11 Theorem Let S, T : U V be linear maps and let B, C be bases of U and V. Indeed MB C is an isomorphism defined by M B C(aS + bt ) = am B C(S) + bm B C (T ), a, b scalars, from L(U, V ) to F m n. Theorem Let U, V, W be vectors spaces with bases B, C, D. Let S : U V and T : V W be linear maps. Then M D B (T S) = M D C (T )M C B (S). Proof Let A := MC D(T ) and E := M B C (S). Then for all x U, and the desired result follows. (T S(x)) D = (T (S(x)) D = A(S(x)) C = AEx B, Corollary M C B (I)M B C (I) = M B C (I)M C B (I) = I, i.e., M C B (I) 1 = M B C (I). The matrix M(I) C B (the matrix representation of the identity operator I : V V with respect to B and C) is called the matrix of change of bases from B to C, which gives the relation between the coordinate vectors x B and x C of x V : x C = M(I) C Bx B. Exercise Show that if S : V V is the linear map defined by Sx i = y i, i = 1,..., n, then M B B (S) = M(I)C B. The following offers the relationship between M(T ) B 2 B 1 and M(T ) C 2 C 1 if B 1 and C 1 are bases for U and B 2 and C 2 are bases for V. Theorem M C 2 B 2 (T ) = M C 2 C 1 (I)M C 1 B 1 (T )(M B 2 B 1 (I)) 1. Corollary If T : V V is an operator and B and C are bases for V, then M C C (T ) = M C B (I)M B B (T )(M C B (I)) 1. Definition Two n n matrices A and B are similar if there exists a nonsingular matrix P such that B = P AP 1. Exercise Show that similarity is an equivalence relation on F n n. Problems 1. Is the map T : R 2 R defined by T (x 1, x 2 ) T = x x 2 linear? 2. A linear operator P : V V is a projection if P 2 = P. Show that P is a projection if and only if Im P Im (I P ) = V. 11

12 3. Show that if V = V 1 V 2, then P x = x 1, x = x 1 + x 2, x 1 V 1, x 2 V 2, for each x V, defines a projection on V. 4. Given the map T : R 3 R 4 defined by T (x 1, x 2, x 3 ) T = (0, x 1 + x 2, x 3, x 1 x 3 ) T. (a) Show that T is a linear map. (b) Find its matrix representation with respect to the standard bases of R 3 and R 4. (c) Find Ker T and Im T. 5. Show that the following are equivalent. (a) T : V V is bijective. (b) Im T = V. (c) Ker T = Show that AB = I if and only if BA = I, where A and B are n n matrices (a) by showing that if (i) AB = I, then the columns of B are linearly independent by considering the system of equations Bx = 0, (ii) the systems Bc i = e i, i = 1,..., n have solutions, where {e 1,..., e n } is the standard basis of F n, (iii) BA = I. 1.3 Inner product and adjoint Inner product is a new structure given to a vector space that enables us to introduce the some geometric notions like length and angle. Definition An inner product of a vector space V over R or C is a map (, ) : V V R such that for all x, y, z V and scalar α 1. (x, x) 0 and (x, x) = 0 if and only if x = (x + y, z) = (x, z) + (x, z). 3. (αx, y) = α(x, y). 4. (x, y) = (y, x). V is called an inner product space. The norm or length x of a vector x V is x = (x, x). Two vectors x, y V are orthogonal if (x, y) = 0. 12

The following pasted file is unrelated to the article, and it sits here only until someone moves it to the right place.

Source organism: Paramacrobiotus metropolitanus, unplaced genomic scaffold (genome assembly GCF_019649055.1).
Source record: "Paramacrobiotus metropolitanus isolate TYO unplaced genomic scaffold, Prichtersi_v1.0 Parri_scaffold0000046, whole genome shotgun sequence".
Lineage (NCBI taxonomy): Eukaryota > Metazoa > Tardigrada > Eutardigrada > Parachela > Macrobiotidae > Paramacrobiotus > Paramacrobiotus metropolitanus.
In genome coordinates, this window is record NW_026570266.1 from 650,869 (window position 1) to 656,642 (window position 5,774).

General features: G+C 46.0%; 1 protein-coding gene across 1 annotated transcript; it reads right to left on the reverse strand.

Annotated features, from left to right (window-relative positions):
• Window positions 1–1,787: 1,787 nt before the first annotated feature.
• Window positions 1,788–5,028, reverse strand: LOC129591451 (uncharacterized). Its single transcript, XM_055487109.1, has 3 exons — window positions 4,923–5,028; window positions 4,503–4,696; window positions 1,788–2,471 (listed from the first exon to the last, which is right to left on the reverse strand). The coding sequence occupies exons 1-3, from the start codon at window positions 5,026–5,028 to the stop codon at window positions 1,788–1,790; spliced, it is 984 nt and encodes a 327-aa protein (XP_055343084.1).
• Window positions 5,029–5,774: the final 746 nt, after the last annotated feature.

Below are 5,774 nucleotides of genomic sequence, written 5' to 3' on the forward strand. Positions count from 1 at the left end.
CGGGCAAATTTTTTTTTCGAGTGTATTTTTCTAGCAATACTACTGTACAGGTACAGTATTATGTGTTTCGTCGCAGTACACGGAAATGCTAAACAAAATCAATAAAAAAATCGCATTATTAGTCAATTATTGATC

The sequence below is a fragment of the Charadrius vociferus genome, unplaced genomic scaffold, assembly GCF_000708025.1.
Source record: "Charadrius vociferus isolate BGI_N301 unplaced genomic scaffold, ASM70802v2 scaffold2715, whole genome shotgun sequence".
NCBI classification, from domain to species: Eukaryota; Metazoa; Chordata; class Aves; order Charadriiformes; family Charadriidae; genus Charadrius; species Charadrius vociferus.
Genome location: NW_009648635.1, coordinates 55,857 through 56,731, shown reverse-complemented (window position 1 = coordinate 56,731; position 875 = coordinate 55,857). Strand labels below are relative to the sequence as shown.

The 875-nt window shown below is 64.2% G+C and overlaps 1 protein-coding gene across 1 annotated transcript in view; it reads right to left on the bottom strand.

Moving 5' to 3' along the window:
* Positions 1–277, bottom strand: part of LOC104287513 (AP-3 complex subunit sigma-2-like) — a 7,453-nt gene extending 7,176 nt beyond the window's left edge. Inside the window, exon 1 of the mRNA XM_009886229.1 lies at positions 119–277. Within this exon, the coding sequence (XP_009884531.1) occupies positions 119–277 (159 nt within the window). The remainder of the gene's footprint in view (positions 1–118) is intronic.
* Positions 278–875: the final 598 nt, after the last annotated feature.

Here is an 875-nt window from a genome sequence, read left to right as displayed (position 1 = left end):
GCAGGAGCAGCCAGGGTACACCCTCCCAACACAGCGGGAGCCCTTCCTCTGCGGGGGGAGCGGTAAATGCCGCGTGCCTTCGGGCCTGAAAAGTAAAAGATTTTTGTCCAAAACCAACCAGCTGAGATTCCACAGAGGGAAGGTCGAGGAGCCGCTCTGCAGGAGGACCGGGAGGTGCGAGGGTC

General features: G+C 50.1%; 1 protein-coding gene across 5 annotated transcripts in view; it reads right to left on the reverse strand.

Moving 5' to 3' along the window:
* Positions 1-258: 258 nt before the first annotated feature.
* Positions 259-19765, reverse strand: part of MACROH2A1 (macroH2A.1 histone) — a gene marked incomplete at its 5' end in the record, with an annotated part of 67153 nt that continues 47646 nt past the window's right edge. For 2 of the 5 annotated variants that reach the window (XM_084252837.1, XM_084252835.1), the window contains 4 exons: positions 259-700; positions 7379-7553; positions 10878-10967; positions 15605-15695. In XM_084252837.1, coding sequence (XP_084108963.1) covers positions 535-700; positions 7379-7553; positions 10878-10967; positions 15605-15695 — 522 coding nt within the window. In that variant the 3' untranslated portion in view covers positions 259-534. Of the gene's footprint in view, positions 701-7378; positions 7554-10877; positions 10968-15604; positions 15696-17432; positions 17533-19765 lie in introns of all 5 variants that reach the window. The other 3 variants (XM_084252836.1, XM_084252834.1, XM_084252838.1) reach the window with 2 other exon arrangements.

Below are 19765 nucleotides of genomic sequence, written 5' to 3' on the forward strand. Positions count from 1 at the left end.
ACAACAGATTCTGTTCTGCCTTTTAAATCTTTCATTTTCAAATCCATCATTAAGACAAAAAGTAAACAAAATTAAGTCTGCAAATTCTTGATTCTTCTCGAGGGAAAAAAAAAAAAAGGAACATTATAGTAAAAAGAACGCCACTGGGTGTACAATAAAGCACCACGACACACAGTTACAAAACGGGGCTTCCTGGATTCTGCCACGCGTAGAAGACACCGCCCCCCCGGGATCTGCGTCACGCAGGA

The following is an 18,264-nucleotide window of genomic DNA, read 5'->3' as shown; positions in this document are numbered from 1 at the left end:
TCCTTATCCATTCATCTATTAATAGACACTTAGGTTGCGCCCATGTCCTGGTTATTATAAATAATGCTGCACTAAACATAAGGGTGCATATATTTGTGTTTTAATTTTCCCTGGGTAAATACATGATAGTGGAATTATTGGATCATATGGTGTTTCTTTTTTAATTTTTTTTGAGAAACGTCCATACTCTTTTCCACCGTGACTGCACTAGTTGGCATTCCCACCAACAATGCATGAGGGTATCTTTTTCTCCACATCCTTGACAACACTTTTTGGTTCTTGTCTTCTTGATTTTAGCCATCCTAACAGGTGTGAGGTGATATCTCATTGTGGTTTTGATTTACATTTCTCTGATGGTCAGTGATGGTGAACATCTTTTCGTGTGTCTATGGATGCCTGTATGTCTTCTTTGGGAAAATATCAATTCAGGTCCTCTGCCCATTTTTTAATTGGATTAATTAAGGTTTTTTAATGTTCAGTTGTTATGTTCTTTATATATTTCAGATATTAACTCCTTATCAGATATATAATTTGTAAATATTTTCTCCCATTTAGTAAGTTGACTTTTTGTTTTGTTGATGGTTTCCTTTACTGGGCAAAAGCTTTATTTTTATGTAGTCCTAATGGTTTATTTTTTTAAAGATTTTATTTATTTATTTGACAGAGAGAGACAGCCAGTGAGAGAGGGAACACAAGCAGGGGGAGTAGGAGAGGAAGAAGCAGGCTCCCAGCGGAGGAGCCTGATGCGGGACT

13 Example R n and C n are inner product spaces with the standard inner products (x, y) = y T x and (x, y) = y x respectively. 2. P has an inner product (f, g) = 1 0 f(t)g(t) dt. Exercise Show that for all x, y V and scalar α 1. (x, αy) = α(x, y). 2. (i) x 0, (ii) αx = α x, (iii) (triangle inequality) x + y x + y. 3. (cosine law) x + y 2 = x 2 + y 2 + 2(x, y). Theorem (Cauchy-Schwarz inequality) For all x, y in an inner product space V, (x, y) x y. Equality holds if and only if x and y are linearly dependent. Proof To avoid triviality we assume x 0. Consider z = y the projection of y orthogonal to x. Now (y, x) (x, x) x, 0 (z, z) = (z, y) = (y, y) (y, x) (x, y), (x, x) and the desired Cauchy-Schwarz inequality follows. If equality holds, it implies (z, z) = 0 and hence y is a scalar multiple of x, i.e., linearly dependent. Exercise Picture the geometry of the proof. Definition Let x, y V be nonzero vectors. Then the cosine of the angle θ (0 θ π) between x and y is cos θ = (x, y) x y. Thus the cosine law becomes x + y 2 = x 2 + y x y cos θ. Theorem (Gram-Schmidt process) Let {x 1,..., x k } be a linearly independent set in V, the there is an orthogonal set {y 1,..., y k } such that span {x 1,..., x i } = span {y 1,..., y i }, i 1,..., k. Thus every inner product space V has an orthonormal basis. 13